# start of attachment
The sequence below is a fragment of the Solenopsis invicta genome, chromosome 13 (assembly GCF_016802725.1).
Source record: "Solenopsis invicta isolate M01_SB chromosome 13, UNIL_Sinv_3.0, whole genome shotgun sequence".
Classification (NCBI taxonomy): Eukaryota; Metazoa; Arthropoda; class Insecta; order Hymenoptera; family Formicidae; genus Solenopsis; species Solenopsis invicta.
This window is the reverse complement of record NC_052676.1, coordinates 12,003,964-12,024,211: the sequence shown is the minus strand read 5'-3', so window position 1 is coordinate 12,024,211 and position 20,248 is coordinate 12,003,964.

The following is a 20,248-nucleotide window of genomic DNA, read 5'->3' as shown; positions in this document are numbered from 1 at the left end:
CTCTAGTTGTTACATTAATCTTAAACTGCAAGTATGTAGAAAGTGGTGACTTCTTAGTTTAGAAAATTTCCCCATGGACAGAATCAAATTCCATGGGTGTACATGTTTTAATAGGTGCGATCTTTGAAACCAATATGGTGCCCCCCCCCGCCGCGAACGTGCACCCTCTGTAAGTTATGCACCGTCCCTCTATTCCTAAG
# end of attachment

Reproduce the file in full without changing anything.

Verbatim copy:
The sequence below is a fragment of the Solenopsis invicta genome, chromosome 13 (assembly GCF_016802725.1).
Source record: "Solenopsis invicta isolate M01_SB chromosome 13, UNIL_Sinv_3.0, whole genome shotgun sequence".
Classification (NCBI taxonomy): Eukaryota; Metazoa; Arthropoda; class Insecta; order Hymenoptera; family Formicidae; genus Solenopsis; species Solenopsis invicta.
This window is the reverse complement of record NC_052676.1, coordinates 12,003,964-12,024,211: the sequence shown is the minus strand read 5'-3', so window position 1 is coordinate 12,024,211 and position 20,248 is coordinate 12,003,964.

The following is a 20,248-nucleotide window of genomic DNA, read 5'->3' as shown; positions in this document are numbered from 1 at the left end:
CTCTAGTTGTTACATTAATCTTAAACTGCAAGTATGTAGAAAGTGGTGACTTCTTAGTTTAGAAAATTTCCCCATGGACAGAATCAAATTCCATGGGTGTACATGTTTTAATAGGTGCGATCTTTGAAACCAATATGGTGCCCCCCCCCGCCGCGAACGTGCACCCTCTGTAAGTTATGCACCGTCCCTCTATTCCTAAG